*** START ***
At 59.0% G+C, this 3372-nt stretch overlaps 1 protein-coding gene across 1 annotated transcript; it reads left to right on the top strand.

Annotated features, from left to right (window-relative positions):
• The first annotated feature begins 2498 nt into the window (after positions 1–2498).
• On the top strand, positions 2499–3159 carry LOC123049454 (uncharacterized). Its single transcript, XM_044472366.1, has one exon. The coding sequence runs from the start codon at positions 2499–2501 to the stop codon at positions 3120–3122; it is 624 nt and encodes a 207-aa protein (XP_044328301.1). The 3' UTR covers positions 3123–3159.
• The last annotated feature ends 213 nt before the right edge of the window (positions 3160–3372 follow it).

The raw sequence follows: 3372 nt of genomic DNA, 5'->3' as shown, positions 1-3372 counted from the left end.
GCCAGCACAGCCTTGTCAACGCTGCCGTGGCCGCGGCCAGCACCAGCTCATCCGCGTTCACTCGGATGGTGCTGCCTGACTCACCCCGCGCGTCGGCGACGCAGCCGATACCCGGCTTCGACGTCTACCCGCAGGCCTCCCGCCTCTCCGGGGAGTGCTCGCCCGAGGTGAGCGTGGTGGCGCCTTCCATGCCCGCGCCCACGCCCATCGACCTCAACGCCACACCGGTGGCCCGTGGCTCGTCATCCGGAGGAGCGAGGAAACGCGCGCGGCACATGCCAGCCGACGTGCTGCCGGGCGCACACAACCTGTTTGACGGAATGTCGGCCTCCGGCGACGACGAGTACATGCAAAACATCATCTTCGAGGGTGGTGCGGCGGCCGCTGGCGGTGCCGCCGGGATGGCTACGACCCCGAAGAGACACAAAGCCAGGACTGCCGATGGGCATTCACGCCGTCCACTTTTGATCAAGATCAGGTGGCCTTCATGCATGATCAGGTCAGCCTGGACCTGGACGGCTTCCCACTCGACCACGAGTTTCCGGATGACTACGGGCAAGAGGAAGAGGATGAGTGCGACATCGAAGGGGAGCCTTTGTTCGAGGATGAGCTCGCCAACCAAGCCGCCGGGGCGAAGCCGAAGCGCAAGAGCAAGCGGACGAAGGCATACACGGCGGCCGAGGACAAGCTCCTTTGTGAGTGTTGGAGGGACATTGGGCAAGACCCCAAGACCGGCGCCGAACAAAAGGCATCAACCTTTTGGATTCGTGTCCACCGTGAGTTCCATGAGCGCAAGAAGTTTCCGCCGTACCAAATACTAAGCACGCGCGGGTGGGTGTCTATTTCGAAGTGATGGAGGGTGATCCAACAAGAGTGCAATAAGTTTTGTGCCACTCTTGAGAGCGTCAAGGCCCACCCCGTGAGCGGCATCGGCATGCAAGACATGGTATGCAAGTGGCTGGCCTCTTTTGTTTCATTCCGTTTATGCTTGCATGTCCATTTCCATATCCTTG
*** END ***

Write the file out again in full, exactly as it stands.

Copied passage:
At 59.0% G+C, this 3372-nt stretch overlaps 1 protein-coding gene across 1 annotated transcript; it reads left to right on the top strand.

Annotated features, from left to right (window-relative positions):
• The first annotated feature begins 2498 nt into the window (after positions 1–2498).
• On the top strand, positions 2499–3159 carry LOC123049454 (uncharacterized). Its single transcript, XM_044472366.1, has one exon. The coding sequence runs from the start codon at positions 2499–2501 to the stop codon at positions 3120–3122; it is 624 nt and encodes a 207-aa protein (XP_044328301.1). The 3' UTR covers positions 3123–3159.
• The last annotated feature ends 213 nt before the right edge of the window (positions 3160–3372 follow it).

The raw sequence follows: 3372 nt of genomic DNA, 5'->3' as shown, positions 1-3372 counted from the left end.
GCCAGCACAGCCTTGTCAACGCTGCCGTGGCCGCGGCCAGCACCAGCTCATCCGCGTTCACTCGGATGGTGCTGCCTGACTCACCCCGCGCGTCGGCGACGCAGCCGATACCCGGCTTCGACGTCTACCCGCAGGCCTCCCGCCTCTCCGGGGAGTGCTCGCCCGAGGTGAGCGTGGTGGCGCCTTCCATGCCCGCGCCCACGCCCATCGACCTCAACGCCACACCGGTGGCCCGTGGCTCGTCATCCGGAGGAGCGAGGAAACGCGCGCGGCACATGCCAGCCGACGTGCTGCCGGGCGCACACAACCTGTTTGACGGAATGTCGGCCTCCGGCGACGACGAGTACATGCAAAACATCATCTTCGAGGGTGGTGCGGCGGCCGCTGGCGGTGCCGCCGGGATGGCTACGACCCCGAAGAGACACAAAGCCAGGACTGCCGATGGGCATTCACGCCGTCCACTTTTGATCAAGATCAGGTGGCCTTCATGCATGATCAGGTCAGCCTGGACCTGGACGGCTTCCCACTCGACCACGAGTTTCCGGATGACTACGGGCAAGAGGAAGAGGATGAGTGCGACATCGAAGGGGAGCCTTTGTTCGAGGATGAGCTCGCCAACCAAGCCGCCGGGGCGAAGCCGAAGCGCAAGAGCAAGCGGACGAAGGCATACACGGCGGCCGAGGACAAGCTCCTTTGTGAGTGTTGGAGGGACATTGGGCAAGACCCCAAGACCGGCGCCGAACAAAAGGCATCAACCTTTTGGATTCGTGTCCACCGTGAGTTCCATGAGCGCAAGAAGTTTCCGCCGTACCAAATACTAAGCACGCGCGGGTGGGTGTCTATTTCGAAGTGATGGAGGGTGATCCAACAAGAGTGCAATAAGTTTTGTGCCACTCTTGAGAGCGTCAAGGCCCACCCCGTGAGCGGCATCGGCATGCAAGACATGGTATGCAAGTGGCTGGCCTCTTTTGTTTCATTCCGTTTATGCTTGCATGTCCATTTCCATATCCTTG